Making Out-of-Hospital Birth Safer Requires Systems Change

Ellen L. Tilden, PhD, CNM; Jonathan M Snowden, PhD; Aaron B Caughey, MD, PhD; Melissa J. Cheyney, PhD, CPM, LDM


May 18, 2016

Issues With Hospital Transfers

Current estimates suggest that somewhere between 8% and 16.5%[2,15] of US women intending to deliver outside of the hospital will transfer to the hospital during labor or in the immediate postpartum period. Intrapartum transfers of care have emerged as a key site of risk and also interprofessional contention.[16,17] Improving coordination during this sensitive time is essential to improving safety.[18] Specifically, timely transfer characterized by well-coordinated, interprofessional collaboration may increase safety through systems optimization.[17,19] Care in Canada, the United Kingdom, and The Netherlands includes standardized transfer criteria and protocols that are familiar to both the transferring and the receiving provider. Factors that increase respectful and effective interprofessional communication may further decrease perceived barriers to transfer among out-of-hospital providers and may improve sharing of health records essential for maximizing safety.[20] Greater uniformity and a commitment to disclosure of all relevant maternity care information during a transfer of care, again mirroring maternity care systems already functioning well, may be an important element in improving safety for families planning to deliver outside the hospital.[21]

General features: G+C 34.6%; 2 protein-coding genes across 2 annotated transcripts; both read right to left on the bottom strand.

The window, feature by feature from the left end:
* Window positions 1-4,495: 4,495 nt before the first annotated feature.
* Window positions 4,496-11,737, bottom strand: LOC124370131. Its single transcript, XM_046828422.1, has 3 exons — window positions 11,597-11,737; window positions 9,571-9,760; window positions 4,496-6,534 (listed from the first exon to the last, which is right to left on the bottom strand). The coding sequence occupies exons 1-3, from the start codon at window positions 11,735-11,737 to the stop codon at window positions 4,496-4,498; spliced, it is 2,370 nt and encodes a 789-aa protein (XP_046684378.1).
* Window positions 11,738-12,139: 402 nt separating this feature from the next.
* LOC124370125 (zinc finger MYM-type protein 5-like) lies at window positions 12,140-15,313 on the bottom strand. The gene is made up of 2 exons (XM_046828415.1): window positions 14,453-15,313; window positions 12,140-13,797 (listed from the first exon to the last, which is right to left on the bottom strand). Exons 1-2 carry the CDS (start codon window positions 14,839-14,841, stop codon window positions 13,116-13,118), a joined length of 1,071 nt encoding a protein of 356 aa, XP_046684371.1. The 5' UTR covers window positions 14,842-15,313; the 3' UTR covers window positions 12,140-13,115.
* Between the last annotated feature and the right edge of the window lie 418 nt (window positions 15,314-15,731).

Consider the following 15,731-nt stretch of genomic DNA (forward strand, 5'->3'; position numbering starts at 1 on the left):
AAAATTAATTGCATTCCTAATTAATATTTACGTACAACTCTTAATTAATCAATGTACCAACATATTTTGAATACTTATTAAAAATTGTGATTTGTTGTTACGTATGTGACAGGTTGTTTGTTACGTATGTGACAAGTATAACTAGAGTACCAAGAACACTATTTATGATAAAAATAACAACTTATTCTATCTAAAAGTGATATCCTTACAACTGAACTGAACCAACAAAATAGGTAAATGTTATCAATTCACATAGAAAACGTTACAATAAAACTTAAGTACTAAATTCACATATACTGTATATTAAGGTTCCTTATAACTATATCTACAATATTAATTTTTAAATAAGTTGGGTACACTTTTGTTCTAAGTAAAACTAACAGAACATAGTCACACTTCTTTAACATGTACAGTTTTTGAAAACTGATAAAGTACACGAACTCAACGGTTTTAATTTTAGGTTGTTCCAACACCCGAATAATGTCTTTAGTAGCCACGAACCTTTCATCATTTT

Working Together

Emotionally charged, moralistic arguments have dominated public discussion of birth setting, creating what has been called the home/hospital divide.[17] Yet, a satisfying birth process, a healthy woman, and a healthy child are mutual goals. How can we work together to address our shared responsibility for increasing access to safe, affordable, and empowering birthing care? And how can we expand safe maternity care options for all US women?[22,23] Shifting discourses away from how women should personally define safety and toward systems-level changes that increase safety for all women across all birth settings will help to focus our efforts in positive and productive directions.

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